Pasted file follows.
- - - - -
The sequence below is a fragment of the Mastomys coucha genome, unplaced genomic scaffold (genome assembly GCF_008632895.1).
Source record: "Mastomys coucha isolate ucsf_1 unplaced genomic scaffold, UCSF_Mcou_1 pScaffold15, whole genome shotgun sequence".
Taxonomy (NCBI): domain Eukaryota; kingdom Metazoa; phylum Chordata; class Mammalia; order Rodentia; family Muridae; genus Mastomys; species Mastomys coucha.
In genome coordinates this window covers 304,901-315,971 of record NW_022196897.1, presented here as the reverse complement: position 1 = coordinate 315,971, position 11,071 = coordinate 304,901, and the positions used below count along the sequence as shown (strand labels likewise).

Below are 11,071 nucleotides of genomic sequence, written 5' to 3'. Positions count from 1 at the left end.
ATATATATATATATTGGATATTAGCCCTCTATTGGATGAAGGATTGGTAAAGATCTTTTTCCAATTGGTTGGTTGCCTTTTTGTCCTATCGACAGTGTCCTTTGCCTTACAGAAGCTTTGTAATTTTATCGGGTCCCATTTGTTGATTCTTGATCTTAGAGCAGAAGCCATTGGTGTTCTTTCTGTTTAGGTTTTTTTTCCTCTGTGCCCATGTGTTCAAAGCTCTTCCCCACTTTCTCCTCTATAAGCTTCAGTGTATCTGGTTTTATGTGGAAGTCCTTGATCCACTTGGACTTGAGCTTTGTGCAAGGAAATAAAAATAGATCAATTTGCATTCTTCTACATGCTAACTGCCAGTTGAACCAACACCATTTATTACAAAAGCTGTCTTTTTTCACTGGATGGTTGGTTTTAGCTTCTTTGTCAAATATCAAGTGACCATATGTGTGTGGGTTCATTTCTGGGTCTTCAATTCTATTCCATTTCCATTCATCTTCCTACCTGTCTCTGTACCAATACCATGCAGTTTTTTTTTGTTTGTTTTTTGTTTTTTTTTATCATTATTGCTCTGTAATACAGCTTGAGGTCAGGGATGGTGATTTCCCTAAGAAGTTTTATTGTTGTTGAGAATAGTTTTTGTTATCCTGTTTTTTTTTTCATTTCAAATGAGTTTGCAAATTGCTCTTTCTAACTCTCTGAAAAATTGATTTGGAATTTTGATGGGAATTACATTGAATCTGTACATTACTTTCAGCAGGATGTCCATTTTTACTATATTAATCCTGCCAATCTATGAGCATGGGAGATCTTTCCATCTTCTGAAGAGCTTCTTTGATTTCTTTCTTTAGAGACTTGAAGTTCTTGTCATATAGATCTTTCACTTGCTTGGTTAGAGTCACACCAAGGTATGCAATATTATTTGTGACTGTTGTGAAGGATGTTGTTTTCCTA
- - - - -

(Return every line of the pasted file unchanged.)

The sequence below is a fragment of the Mastomys coucha genome, unplaced genomic scaffold (genome assembly GCF_008632895.1).
Source record: "Mastomys coucha isolate ucsf_1 unplaced genomic scaffold, UCSF_Mcou_1 pScaffold15, whole genome shotgun sequence".
Taxonomy (NCBI): domain Eukaryota; kingdom Metazoa; phylum Chordata; class Mammalia; order Rodentia; family Muridae; genus Mastomys; species Mastomys coucha.
In genome coordinates this window covers 304,901-315,971 of record NW_022196897.1, presented here as the reverse complement: position 1 = coordinate 315,971, position 11,071 = coordinate 304,901, and the positions used below count along the sequence as shown (strand labels likewise).

Below are 11,071 nucleotides of genomic sequence, written 5' to 3'. Positions count from 1 at the left end.
ATATATATATATATTGGATATTAGCCCTCTATTGGATGAAGGATTGGTAAAGATCTTTTTCCAATTGGTTGGTTGCCTTTTTGTCCTATCGACAGTGTCCTTTGCCTTACAGAAGCTTTGTAATTTTATCGGGTCCCATTTGTTGATTCTTGATCTTAGAGCAGAAGCCATTGGTGTTCTTTCTGTTTAGGTTTTTTTTCCTCTGTGCCCATGTGTTCAAAGCTCTTCCCCACTTTCTCCTCTATAAGCTTCAGTGTATCTGGTTTTATGTGGAAGTCCTTGATCCACTTGGACTTGAGCTTTGTGCAAGGAAATAAAAATAGATCAATTTGCATTCTTCTACATGCTAACTGCCAGTTGAACCAACACCATTTATTACAAAAGCTGTCTTTTTTCACTGGATGGTTGGTTTTAGCTTCTTTGTCAAATATCAAGTGACCATATGTGTGTGGGTTCATTTCTGGGTCTTCAATTCTATTCCATTTCCATTCATCTTCCTACCTGTCTCTGTACCAATACCATGCAGTTTTTTTTTGTTTGTTTTTTGTTTTTTTTTATCATTATTGCTCTGTAATACAGCTTGAGGTCAGGGATGGTGATTTCCCTAAGAAGTTTTATTGTTGTTGAGAATAGTTTTTGTTATCCTGTTTTTTTTTTCATTTCAAATGAGTTTGCAAATTGCTCTTTCTAACTCTCTGAAAAATTGATTTGGAATTTTGATGGGAATTACATTGAATCTGTACATTACTTTCAGCAGGATGTCCATTTTTACTATATTAATCCTGCCAATCTATGAGCATGGGAGATCTTTCCATCTTCTGAAGAGCTTCTTTGATTTCTTTCTTTAGAGACTTGAAGTTCTTGTCATATAGATCTTTCACTTGCTTGGTTAGAGTCACACCAAGGTATGCAATATTATTTGTGACTGTTGTGAAGGATGTTGTTTTCCTA